As the summer floats farther and farther from our sights and memories and we enter the dark days of winter, companies and foodservers alike are parading out their seasonal offerings. A service, they are enabling us to gain 40 pounds to keep us warm in the dank days ahead.
One of my favorite of these one-time-a-year-only themes is PUMPKIN.
Seriously, I can't get enough of it. Starbucks Pumpkin Spice Latte. Pumpkin cupcakes from Billy's. Those white chocolate pumpkin cookies co-blogger X blogged about a few weeks back. Pumpkin cheesecake at the Cheesecake Factory. Pumpkin donuts and muffins at Dunkin Donuts. Pumpkin pies and tortes.
It's amazing how many things pumpkins can merge with and result in absurd deliciousness.
But here's what I don't get: Pumpkins are NASTY. Seriously, have you cut one open in the last few decades? I remember making Jack O Lanterns with my family and cringing at the rank odors that curdled out from the smiling orifices. A pungent combination of hobo puke, day-old cheese (one that doesn't improve with age) and unwashed gym socks.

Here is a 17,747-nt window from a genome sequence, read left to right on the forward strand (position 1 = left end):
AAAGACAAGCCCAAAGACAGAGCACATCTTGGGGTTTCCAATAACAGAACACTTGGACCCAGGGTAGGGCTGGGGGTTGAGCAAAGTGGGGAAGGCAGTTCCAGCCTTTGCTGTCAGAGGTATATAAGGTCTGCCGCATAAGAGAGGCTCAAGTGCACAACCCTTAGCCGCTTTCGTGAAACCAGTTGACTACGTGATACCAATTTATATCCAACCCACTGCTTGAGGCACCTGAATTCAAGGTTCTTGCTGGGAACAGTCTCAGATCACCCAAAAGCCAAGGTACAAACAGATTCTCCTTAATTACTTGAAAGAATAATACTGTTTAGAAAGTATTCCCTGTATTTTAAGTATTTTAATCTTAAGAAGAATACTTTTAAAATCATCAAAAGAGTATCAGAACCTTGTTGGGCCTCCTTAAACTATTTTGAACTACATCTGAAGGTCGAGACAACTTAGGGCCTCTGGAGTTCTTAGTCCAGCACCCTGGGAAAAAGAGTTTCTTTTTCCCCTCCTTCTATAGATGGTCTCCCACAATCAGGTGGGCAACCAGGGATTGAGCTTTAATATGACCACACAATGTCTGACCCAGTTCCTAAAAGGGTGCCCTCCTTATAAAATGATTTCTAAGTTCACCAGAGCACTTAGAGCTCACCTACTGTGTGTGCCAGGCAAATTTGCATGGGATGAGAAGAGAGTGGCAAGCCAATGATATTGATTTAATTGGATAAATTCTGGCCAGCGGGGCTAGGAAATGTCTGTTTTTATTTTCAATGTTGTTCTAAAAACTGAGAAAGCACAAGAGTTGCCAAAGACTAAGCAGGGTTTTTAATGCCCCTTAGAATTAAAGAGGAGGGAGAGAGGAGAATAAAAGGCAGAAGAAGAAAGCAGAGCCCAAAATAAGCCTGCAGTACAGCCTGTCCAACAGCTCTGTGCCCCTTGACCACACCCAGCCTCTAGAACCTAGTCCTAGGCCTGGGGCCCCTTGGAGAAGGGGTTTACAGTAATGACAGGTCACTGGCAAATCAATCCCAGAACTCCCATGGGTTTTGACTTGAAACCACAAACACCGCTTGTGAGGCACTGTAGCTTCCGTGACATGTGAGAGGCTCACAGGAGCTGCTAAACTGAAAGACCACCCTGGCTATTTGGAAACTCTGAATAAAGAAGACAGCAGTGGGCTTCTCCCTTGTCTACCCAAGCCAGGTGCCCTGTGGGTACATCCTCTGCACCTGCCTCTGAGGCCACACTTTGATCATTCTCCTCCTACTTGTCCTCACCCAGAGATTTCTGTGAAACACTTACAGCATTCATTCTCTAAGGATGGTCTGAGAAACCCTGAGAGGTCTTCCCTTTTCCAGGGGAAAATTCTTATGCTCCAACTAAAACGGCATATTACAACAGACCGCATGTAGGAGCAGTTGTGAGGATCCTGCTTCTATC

How do they do it? How does something so turgid become so very tantalyzing? It never fails to mystify me. It makes me think of carrot cake - such a delicious delicacy derived from a faintly flavored vegetable (though the cream cheese icing and the fake frosting carrots no doubt help guide it along the path from the dark side).
Of course, pumpkin season is drawing to a close and we are getting into the wintry specials. These mainly consist of ginger, gingerbread, egg nog, and all of those other canisters of spices on the rack that you don't even know why they're there.
It's too bad that pumpkins don't taste awesome on their own, though. It would probably be a lot healthier to spoon the innards out and eat them straight rather than consume the frosted, cream-filled transports we depend on.